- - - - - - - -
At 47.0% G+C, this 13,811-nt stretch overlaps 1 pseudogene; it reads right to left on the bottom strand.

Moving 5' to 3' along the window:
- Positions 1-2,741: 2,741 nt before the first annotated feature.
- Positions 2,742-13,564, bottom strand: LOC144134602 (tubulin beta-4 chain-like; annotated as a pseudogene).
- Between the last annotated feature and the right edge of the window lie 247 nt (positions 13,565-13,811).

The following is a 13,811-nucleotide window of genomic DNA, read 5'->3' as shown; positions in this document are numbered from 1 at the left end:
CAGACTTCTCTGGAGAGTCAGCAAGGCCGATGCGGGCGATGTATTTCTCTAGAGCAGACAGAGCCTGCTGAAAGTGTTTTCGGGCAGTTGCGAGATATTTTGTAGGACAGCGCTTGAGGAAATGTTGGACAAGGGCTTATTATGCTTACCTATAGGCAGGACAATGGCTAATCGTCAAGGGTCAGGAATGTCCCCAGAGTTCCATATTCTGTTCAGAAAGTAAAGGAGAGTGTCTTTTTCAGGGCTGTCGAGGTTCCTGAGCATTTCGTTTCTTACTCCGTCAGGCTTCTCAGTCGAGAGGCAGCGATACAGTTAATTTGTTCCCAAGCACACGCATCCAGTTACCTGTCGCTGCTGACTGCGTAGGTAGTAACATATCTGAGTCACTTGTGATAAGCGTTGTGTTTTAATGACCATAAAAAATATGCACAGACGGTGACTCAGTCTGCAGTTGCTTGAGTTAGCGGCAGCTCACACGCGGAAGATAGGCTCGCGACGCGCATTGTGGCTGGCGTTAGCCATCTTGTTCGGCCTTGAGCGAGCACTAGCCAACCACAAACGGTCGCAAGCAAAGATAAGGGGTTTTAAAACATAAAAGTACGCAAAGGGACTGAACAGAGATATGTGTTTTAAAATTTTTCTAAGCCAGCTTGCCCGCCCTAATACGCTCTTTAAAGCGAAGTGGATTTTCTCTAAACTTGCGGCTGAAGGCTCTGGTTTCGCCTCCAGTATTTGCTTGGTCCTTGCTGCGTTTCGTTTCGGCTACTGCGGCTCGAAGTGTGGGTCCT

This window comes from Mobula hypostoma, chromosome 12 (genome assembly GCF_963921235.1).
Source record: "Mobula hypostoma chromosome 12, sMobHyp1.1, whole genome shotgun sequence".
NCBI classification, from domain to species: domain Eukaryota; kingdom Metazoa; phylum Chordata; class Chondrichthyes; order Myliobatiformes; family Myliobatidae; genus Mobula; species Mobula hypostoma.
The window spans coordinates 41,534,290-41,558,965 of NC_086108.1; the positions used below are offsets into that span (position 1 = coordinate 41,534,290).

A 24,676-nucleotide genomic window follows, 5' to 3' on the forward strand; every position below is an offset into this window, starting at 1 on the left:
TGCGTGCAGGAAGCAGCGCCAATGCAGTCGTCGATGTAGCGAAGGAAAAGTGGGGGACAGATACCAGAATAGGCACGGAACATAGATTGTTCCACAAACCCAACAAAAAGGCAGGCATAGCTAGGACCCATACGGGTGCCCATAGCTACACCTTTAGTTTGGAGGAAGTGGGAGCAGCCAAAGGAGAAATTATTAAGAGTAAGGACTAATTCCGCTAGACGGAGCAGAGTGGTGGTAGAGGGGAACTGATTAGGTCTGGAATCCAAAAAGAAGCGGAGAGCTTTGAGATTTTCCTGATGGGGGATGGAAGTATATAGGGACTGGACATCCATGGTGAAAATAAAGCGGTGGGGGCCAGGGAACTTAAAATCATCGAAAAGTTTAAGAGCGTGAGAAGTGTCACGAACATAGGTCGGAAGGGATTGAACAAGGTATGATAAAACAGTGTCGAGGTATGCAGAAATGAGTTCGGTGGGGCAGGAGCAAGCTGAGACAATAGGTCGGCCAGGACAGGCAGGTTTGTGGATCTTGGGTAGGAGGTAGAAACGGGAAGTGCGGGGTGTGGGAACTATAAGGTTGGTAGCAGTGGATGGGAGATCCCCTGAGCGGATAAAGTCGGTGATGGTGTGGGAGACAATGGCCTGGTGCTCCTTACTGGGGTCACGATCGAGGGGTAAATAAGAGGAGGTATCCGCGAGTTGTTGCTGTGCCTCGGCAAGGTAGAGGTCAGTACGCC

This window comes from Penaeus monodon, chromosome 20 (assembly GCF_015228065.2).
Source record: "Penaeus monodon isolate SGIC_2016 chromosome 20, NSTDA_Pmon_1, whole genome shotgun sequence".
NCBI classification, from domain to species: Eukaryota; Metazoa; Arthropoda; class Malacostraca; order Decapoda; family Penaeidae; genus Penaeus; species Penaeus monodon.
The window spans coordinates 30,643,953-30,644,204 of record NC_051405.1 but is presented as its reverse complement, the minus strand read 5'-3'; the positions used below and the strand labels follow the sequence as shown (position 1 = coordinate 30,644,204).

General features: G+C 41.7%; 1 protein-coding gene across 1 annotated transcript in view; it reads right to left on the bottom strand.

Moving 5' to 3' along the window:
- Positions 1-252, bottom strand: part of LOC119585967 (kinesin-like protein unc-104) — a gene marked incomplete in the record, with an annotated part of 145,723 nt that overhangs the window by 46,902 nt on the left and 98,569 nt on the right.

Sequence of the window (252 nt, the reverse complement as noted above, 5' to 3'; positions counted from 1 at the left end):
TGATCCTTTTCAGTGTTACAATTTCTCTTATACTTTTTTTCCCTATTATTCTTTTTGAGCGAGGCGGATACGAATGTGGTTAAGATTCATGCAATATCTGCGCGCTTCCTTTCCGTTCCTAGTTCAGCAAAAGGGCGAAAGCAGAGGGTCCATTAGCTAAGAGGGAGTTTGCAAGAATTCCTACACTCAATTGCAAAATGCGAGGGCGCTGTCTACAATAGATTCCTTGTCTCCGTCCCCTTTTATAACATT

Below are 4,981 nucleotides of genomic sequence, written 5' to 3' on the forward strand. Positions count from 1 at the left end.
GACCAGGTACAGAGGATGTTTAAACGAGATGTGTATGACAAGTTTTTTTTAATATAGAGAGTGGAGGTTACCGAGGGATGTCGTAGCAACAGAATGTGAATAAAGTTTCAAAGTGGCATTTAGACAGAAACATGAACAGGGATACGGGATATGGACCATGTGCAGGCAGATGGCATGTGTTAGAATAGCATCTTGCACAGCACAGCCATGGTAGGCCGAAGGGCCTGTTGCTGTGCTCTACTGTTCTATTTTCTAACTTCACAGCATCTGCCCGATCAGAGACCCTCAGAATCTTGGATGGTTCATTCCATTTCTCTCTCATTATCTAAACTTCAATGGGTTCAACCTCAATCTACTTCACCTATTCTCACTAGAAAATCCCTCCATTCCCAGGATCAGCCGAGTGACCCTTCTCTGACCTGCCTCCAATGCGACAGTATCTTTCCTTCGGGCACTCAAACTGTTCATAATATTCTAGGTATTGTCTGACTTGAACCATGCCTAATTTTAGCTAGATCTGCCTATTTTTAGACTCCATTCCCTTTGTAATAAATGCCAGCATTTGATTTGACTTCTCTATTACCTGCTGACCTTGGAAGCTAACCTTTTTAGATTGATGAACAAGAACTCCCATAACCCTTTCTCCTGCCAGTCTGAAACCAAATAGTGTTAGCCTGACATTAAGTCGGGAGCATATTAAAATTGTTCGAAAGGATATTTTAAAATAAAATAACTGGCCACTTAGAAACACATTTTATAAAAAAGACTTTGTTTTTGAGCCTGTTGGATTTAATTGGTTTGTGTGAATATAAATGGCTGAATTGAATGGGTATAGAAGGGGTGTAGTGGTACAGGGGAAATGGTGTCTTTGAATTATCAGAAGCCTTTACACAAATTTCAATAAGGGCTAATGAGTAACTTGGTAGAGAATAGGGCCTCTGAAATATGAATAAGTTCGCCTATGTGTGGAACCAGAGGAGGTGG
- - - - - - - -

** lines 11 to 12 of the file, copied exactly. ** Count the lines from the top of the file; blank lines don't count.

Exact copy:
The window spans coordinates 41,534,290-41,558,965 of NC_086108.1; the positions used below are offsets into that span (position 1 = coordinate 41,534,290).

A 24,676-nucleotide genomic window follows, 5' to 3' on the forward strand; every position below is an offset into this window, starting at 1 on the left: